Important American Paintings, Drawings & Sculpture Offered at Sotheby’s New York
NEW YORK, NY.- The 19 May auction of American Paintings, Drawings & Sculpture at Sotheby’s New York will offer works by important American artists and genres, spanning Impressionism, Modernism, 19th Century Paintings and Western Art. The sale is highlighted by two important private collections: Property from the Collection of Edward P. Evans, featuring works by American Impressionist and Ashcan School artists, and Property from a Distinguished East Coast Collection, including canvases by Thomas Hart Benton, Milton Avery and Marsden Hartley. The sale will be on exhibition in Sotheby’s York Avenue galleries beginning 14 May.
Property from the Collection of Edward P. Evans
A well-known member of the equine community, Edward Evans assembled a fine art collection that is a very personal reflection of both his lifelong dedication to the sporting world and his devotion to quality in all forms. The Collection of Edward P. Evans features a range of 19th- and 20th-century paintings, with a particular emphasis on American Impressionism and the Ashcan School. The 19 May sale is led by Childe Hassam’s Quai St. Michel, painted during the artist’s travels in Paris in the late-1880s (est. $2.5/3.5 million*). While Hassam’s focal point is an elegant young woman browsing Paris’s famed bookinistes, the setting’s rich mixture of soft atmospheric effects and stone architecture competes for the viewer’s attention.
One of Mr. Evans’s favorite paintings and another standout from the Collection is George Bellows’s Dock Builders (est. $2/3 million). The first of a series of works by the artist that focus on Maine’s rugged seamen, the canvas exhibits the same compositional dynamism that Bellows made famous in his iconic boxing scenes. Also on offer is William Glackens’s brightly-colored Washington Square, which depicts the daytime activity of one of Greenwich Village’s most picturesque locations–a frequent subject among the Ashcan artists (est. $700/900,000). Other works in the Collection include a Shinnecock landscape by William Merritt Chase, portraits by Robert Henri, views by Sanford Robinson Gifford, John Twachtman and Ernest Lawson, and sculpture by Herbert Haseltine and Frederic Remington.
Property from a Distinguished East Coast Collection
This spring, over 100 works from a Distinguished East Coast Collection are on offer at Sotheby’s New York, across several collecting categories. The American paintings in the Collection are highlighted by the rare and archetypal Flood Disaster by Thomas Hart Benton (est. $800,000/1.2 million). Benton painted the work in response to the 1951 flooding of the Kansas and Missouri Rivers, which devastated over 1 million acres in the region. Acting as both artist and activist, Benton created this work to raise both popular and Congressional support for a flood relief program, producing a lithograph copy that he distributed to every member of the Senate and Congress in advance of their vote.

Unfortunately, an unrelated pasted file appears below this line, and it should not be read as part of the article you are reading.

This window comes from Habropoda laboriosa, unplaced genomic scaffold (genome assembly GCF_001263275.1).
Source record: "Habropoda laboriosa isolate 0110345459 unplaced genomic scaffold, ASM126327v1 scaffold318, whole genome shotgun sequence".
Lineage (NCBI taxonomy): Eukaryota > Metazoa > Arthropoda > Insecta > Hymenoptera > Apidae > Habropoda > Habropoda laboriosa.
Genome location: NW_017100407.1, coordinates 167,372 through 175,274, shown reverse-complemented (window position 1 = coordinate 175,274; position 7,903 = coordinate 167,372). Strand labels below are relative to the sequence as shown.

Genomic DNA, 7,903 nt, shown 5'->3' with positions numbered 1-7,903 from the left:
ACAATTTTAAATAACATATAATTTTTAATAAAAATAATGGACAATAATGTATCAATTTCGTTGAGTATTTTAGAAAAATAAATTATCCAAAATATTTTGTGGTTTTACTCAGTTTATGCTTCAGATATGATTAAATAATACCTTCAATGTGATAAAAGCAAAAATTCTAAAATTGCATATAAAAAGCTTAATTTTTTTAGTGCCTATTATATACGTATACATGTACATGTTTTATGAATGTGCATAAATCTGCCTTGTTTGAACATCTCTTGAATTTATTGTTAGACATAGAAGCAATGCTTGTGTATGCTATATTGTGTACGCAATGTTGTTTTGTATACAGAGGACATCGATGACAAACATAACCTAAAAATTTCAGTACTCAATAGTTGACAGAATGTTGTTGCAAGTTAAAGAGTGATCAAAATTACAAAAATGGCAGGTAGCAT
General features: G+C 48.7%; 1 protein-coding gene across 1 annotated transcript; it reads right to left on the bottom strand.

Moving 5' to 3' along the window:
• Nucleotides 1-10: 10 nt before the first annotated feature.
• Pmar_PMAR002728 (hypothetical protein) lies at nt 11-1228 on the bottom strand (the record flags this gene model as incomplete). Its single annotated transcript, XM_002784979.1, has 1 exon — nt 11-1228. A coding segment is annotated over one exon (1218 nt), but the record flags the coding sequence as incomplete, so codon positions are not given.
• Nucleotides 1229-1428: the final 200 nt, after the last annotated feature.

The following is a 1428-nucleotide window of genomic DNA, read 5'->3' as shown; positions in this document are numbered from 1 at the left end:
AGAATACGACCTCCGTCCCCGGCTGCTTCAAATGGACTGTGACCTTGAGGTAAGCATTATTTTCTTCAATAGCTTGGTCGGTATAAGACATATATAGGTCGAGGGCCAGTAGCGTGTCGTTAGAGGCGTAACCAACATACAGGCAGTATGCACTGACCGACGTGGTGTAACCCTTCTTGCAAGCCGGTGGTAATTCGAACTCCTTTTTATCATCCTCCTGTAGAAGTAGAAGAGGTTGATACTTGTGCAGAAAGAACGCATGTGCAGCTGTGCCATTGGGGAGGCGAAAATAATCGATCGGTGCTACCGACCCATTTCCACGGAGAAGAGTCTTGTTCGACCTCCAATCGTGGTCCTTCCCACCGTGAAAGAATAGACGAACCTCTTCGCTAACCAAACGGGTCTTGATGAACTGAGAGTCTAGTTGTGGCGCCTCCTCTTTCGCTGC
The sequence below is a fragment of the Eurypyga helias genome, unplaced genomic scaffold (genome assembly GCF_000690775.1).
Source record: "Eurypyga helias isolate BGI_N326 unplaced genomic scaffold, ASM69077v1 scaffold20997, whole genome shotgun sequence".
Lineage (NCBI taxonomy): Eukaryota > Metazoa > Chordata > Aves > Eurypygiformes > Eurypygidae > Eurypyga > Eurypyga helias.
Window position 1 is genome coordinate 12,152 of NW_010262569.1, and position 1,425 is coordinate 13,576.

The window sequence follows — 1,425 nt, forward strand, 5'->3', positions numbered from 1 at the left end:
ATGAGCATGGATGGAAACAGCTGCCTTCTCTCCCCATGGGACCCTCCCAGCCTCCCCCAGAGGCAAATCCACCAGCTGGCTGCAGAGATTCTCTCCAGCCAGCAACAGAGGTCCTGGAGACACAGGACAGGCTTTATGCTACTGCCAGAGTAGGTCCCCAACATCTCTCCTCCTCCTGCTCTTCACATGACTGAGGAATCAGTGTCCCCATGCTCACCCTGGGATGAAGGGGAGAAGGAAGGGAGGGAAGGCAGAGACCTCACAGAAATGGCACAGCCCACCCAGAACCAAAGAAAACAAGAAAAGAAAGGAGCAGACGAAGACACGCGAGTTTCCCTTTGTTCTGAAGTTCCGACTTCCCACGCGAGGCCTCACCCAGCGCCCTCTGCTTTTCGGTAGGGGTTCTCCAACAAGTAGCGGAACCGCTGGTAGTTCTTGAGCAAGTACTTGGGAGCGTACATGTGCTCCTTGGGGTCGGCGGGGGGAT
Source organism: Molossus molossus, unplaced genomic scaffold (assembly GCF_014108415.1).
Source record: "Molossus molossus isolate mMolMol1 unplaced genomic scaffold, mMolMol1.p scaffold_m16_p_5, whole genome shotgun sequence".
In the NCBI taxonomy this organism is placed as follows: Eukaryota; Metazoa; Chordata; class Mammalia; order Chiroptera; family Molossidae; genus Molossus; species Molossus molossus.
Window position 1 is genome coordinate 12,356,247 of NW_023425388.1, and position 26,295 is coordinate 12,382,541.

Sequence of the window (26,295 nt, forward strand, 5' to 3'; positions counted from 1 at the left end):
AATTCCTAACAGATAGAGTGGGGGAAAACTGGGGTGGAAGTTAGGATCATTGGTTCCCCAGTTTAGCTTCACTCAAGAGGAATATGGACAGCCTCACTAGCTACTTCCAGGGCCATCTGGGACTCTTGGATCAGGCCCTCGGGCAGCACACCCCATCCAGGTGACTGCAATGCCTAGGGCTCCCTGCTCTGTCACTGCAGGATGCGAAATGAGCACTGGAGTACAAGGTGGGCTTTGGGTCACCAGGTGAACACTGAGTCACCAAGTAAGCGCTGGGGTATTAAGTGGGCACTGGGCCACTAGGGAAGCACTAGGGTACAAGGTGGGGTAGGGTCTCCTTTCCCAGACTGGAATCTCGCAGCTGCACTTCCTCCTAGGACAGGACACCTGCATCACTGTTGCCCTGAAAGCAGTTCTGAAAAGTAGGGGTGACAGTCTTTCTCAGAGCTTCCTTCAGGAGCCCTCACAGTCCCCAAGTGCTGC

Other standouts from the Collection include Milton Avery’s March Playing the Cello, a lyrical portrait of the artist’s daughter painted with broad color fields and a stylized form (est. $800,000/1.2 million). Avery’s special regard for this painting is underscored by his inclusion of it in a later self-portrait. Also on offer will be New Mexico Recollection No. 8 by Marsden Hartley, an excellent example of the artist’s series from the early 1920s inspired by the landscape of the Southwest (est. $800,000/1.2 million). This remarkably diverse collection also includes portraits by Walt Kuhn, Robert Henri and James McNeill Whistler, and works on paper by Maurice Prendergast, Reginald Marsh and Charles Burchfield.
Important Western Pictures
Western art in the auction is led by Albert Bierstadt’s Light in the Forest, likely painted in the mid- to late-1870s (est. $2/3 million). A rare vertically-formatted work, the painting is enclosed by gracefully-arching trees rendered with the brushy handling that is so recognizable in his landscapes. Two works from the Wichita Center for the Arts highlight the sale, including Ernest Leonard Blumenschein’s White Blanket and Blue Spruce. The work features a single, standing female draped in swaths of fabric, who gazes directly at the viewer (est. $700/900,000). Blumenschein–whose works rarely appear on the market–co-founded the Taos Society of Artists in 1915, to promote western art and educate both the public and fellow artists. Also on offer from the institution is After the Chapel Hour by Walter Ufer, which depicts Pueblo Indians departing a mid-day mass (est. $600/800,000). The work was acquired by the present owner directly from the artist in 1923.
John Bradley Storrs’s Abstract Sculpture leads the sculpture on offer in the May sale (est. $250/350,000). Executed circa 1930, the important and unique work demonstrates the influences of both Machine-Age technology and the Art Deco style on the artist. A favored student of Auguste Rodin in 1913, Storrs quickly moved beyond the modeled, textured surfaces of his mentor to become one of the foremost modernist sculptors to emerge in the United States in the early-20th century. Other sculpture in the sale includes works by Augustus Saint-Gaudens, Carl Emil Willes and Bessie Potter Vonnoh.